Photo by Miki Duisterhof
Even dieters can and should eat real food. This salad combines quinoa, spinach, pork, squash and berries for a filling and healthy meal. The photo and recipe are from “The Fast Metabolism Diet Cookbook” by Haylie Pomroy.
OK, you’re “on a diet.” Everyone is on a diet. As a culture, in fact, it has been said that we have a national eating disorder: our obsession with healthy eating.
The person who made this observation was Michael Pollan, the food journalist, activist and author. Pollan is also the author of what is perhaps the best advice on healthy eating: “Eat food. Not too much. Mostly plants.”
By this, he has explained, he means, first, eat “real” food — not any food with more than five ingredients or ingredients that you can’t pronounce, or food that your great-grandmother wouldn’t recognize, or food that won’t eventually rot. Second, make sure that plant matter — fruits, vegetables, grains, legumes — makes up the major part of what you eat. Third, don’t overeat.
This is not very complicated advice. It does not involve combining certain foods, or counting calories, or eating certain things at certain times of day, or avoiding whole categories of foods like fats or carbs. It doesn’t involve writing anything down, mail-ordering special meals or supplements, or attending meetings.
But simple advice is often the hardest to follow. Which is why a book like “The Fast Metabolism Diet” rocketed to No. 1 on the New York Times best-seller list.
The book, written by Haylie Pomroy (described in her press materials as a “celebrity nutritionist”), details a three-phase, 28-day plan that will “turn your body into a fat-burning furnace.” It includes rules about eating (“You must eat five times a day”), hydrating (“You must drink half your body weight in fluid ounces of water”) and exercise (“You must exercise three times per week”). It also prohibits consuming the following: wheat, corn, dairy, soy, refined sugar, caffeine, alcohol, dried fruit or fruit juices, artificial sweeteners and fat-free “diet” foods.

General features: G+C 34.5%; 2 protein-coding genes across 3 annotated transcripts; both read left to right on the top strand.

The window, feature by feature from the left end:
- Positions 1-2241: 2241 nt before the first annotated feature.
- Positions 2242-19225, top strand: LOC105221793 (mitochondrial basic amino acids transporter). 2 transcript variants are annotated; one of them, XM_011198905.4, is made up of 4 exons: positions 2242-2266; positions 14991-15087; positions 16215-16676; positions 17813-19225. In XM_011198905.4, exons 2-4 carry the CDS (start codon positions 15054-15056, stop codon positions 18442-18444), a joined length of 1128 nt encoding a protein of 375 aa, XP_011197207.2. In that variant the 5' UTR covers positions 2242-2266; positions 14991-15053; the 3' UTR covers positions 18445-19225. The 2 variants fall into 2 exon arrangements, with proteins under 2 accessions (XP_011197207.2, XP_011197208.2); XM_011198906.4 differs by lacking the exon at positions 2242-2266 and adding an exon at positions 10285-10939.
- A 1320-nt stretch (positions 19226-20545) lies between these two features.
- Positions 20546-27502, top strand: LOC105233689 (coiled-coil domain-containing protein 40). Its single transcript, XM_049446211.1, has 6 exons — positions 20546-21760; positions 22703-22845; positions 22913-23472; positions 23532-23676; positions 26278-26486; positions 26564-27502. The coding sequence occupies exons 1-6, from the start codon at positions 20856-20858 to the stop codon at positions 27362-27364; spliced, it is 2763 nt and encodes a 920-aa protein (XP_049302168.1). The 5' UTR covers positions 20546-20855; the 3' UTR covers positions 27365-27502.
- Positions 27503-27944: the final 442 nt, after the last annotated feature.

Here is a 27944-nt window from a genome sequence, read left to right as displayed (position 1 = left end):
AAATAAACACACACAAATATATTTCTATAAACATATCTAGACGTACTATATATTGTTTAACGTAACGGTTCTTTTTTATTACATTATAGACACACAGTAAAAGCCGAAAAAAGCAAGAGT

Without endorsing or dismissing her plan, it can be safely observed that anyone giving up wheat, corn, dairy, refined sugar, alcohol and fruit juices, while keeping well-hydrated and exercising regularly, is almost guaranteed to lose at least a little weight and probably feel better. If you like a plan with a lot of steps, “phases,” scientific claims, and a list of “dos” and “don’ts,” this one might be for you.
But even if you don’t embrace Pomroy’s strategy, you may want to check out some of her recipes in “The Fast Metabolism Diet Cookbook.” They are healthy, satisfying and interesting. They involve “real” food, mostly plants. Enjoy this one.
Spinach Salad With Seared Pork and Squash
Yield: 3 servings
For the dressing:
1 tangerine, peeled and seeded
½ cup diced cucumber
2 tablespoons water, or more if needed
Pinch of stevia
1/8 teaspoon chopped fresh parsley
Sea salt and white pepper to taste
For the salad:
1 cup uncooked quinoa
12 ounces pork tenderloin, sliced 1½ inches thick
3 tablespoons organic chicken broth
1 small red onion, peeled and sliced
1½ cups diced zucchini or yellow squash
3 tablespoons freshly squeezed lime juice
Generous pinch of crushed red pepper flakes, or to taste
Scant ½ teaspoon sea salt
½ teaspoon chopped fresh cilantro
6 cups fresh spinach
3 cups fresh blueberries
1 red bell pepper, stemmed, seeded and chopped (optional)
Make the dressing: In a blender, combine all of the ingredients, adding a bit more water if needed to reach desired consistency. Cover and refrigerate.
Cook the quinoa: Cover quinoa in cold water and let soak for 10 minutes. Drain and rinse well. Place in a pot and cover with 2 cups cold water. Cover the pot, bring to a boil, reduce to a simmer and cook for 15 minutes, or until the quinoa grains begin to open. Remove from heat and let sit, covered, for 10 minutes. Fluff with a fork. Set aside.
Make the salad: In a large nonstick skillet set over medium heat, sear the pork slices for about 1 minute on each side. Remove the pork from the pan; add the broth and onion and cook for about 2 minutes, stirring to prevent sticking. Add the squash and cook for 1 to 2 minutes, until it begins to soften. Return the pork to the pan and add the lime juice, pepper flakes, salt and cilantro, and cook for about 20 minutes or until the pork is cooked through and the squash is tender.
Mix in the cooked quinoa and heat for 1 to 2 minutes to make sure everything blends nicely.
Assemble the dish: Place 2 cups spinach in each of three large, shallow bowls. Divide the cooked mixture among the three bowls. Garnish each bowl with a cup of blueberries and a sprinkling of bell pepper (if using). Dress lightly.
(Recipe slightly adapted from “The Fast Metabolism Diet Cookbook” by Haylie Pomroy; Harmony Books, 2013)
Marialisa Calta is a syndicated food writer who lives in Calais.
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